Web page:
More than a few people on the vendor and advisory side of the house have approached me recently, questioning their participation and sponsorship of procurement, finance and shared-services conferences. A number have already begun to shift budgets away from traditional events into other forms of thought leadership and demand generation activities. Some have even asked us to get into the conference business in new ways (which we’ll be continuing to dip our toes in around new content areas like global trade, which we did in the spring, and the intersection of sourcing strategy with commodity management and forecasting, which we’re focusing on next). But I’m not convinced that the existing conference market is a wash — or headed into decline (in fact, I’ve personally observed the quality of recent events to be increasing). I just think it could be headed for a shake-up of sorts with the underwriters (i.e., the vendors) paying less and attendees paying for targeted value.
The old business model of for-profit conferences was pretty straightforward (outside of non-profit events like ISM, IACCM, etc.). To wit, a conference provider approaches a solutions provider and offers them a speaking slot (usually reserved for a customer), a booth, and a number of seats to sponsor an event. The vendor then pays the amount and budgets between 50-200% of the actual sponsorship costs to get the right team there, build or ship a booth, print materials, etc. Attendees, on the other hand, representing the actual buyers, just pay some nominal fee (often discounted relatively speaking compared with vendors) to join in the festivities. Incidentally, conference providers often limit the number of non-practitioner attendees and can charge more for these folks to attend. This entire model is predicated on getting vendors to subsidize the cost of practitioner attendance, while attendees, often without knowing it, receive a content diet determined in part by who is sponsoring (even if the content is not a blatant advertisement, which it rarely is anymore). This is the basic conference content model followed by IQPC events (e.g., SSON, ProcureCon), Procurement Leaders, SIG, etc. — although with the caveat that all are slightly different and many bundle sponsorship into broader programs.
I personally believe we’re going to see some shifts in this model as practitioners seek to attend more specialized events organized around content of interest to them, rather than content determined behind-the-scenes by the actual sponsors. This will open up a new world of possibilities in terms of how providers make money (and who their customers really are). Sure, there will still be sponsors of events. But as attendees go to learn and network around “nichier” topics (e.g., commodity forecasts, country and supply market intelligence, supply chain risk, P2P systems tips) rather than simply hearing about XYZ’s successful procurement transformation brought to you by ABC, I suspect we’ll see attendees begin to cover more of their share of what it costs to put on events that are actually interesting to them. We’ll see smaller events as well, including many that will be highly focused on one area. The Harbor Aluminum event we’re speaking at next week is an example here. It also looks like ISM is going to put on a supply-risk focused event next year as well, targeting an extremely important area for companies across industries.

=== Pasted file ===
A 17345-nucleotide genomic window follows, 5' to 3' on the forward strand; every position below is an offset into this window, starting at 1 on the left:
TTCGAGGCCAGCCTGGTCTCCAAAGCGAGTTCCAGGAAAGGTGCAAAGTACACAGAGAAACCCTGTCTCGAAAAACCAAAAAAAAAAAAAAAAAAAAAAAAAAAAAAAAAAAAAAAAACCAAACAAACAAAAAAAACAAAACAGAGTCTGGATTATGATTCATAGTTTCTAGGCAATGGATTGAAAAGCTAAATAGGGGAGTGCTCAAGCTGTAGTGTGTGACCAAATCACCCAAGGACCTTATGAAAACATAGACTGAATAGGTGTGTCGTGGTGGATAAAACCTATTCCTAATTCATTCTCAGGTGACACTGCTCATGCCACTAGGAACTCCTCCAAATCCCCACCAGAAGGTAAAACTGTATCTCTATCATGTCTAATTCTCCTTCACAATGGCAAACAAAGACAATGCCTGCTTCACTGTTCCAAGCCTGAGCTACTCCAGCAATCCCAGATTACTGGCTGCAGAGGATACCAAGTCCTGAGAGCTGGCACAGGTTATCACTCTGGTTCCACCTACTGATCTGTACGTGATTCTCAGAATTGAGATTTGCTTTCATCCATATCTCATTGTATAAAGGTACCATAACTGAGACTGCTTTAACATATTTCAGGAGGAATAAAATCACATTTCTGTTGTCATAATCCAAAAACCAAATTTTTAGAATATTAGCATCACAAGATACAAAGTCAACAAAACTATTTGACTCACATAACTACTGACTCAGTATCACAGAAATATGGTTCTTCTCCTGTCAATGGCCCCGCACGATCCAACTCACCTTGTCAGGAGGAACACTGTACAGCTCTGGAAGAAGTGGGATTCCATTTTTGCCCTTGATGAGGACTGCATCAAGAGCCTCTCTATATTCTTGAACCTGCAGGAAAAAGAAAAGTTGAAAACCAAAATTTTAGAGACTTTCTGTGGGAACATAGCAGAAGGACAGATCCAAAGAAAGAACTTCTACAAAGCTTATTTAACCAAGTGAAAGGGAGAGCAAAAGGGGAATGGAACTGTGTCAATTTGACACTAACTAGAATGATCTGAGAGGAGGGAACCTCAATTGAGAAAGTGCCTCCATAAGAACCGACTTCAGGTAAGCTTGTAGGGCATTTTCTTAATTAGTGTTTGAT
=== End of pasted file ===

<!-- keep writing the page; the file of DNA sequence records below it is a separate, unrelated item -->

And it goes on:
At Spend Matters, we plan to stay neutral in covering events and speaking. I’ll personally continue to speak at select events for non-profits such as ISM on a pro-bono basis while continuing my policy of charging a standard speaking fee (nearly always covered by vendors) at vendor or for-profit events unless there’s a more strategic relationship we have with the conference organizer. Our entire team will also continue attend and cover events as our schedule permits, if the content is on target with our interest areas.
Yet we believe that as this market shakes out in the coming year, we could see some shifts in budgets on the provider front, which will challenge many organizers to revisit how they plan and structure content to attract the right practitioner audience they’re after. This will be doubly important if providers pull back on sponsorship budgets, opting to attend shows (if they can) rather than buying the sponsorship packages they have in the past. Of course the wild card here is the economy and travel budgets. But assuming we’re not headed for a big double-dip, I think the need for targeted learning on the part of practitioners will outweigh the cost of attending up to a few focused events per year.
Which event providers will do well in all of this? I’ve personally seen the quality of events increasing. Of the for-profits, Procurement Leaders is my favorites for classy shows and networking. SIG is on the up as well (although is growing potentially dangerously fast as a business, and had some challenges filling seats internationally at a recent UK show). ProcureCon is branching out as well and we’ve attended and enjoyed their recent shows. SSON appears to be on the decline from those we talk to and Eye for Procurement is already dead. Yet whether these and other providers adapt to a fundamentally changing model if vendor spending shifts (at least with some, as we think it might) will remain to be seen.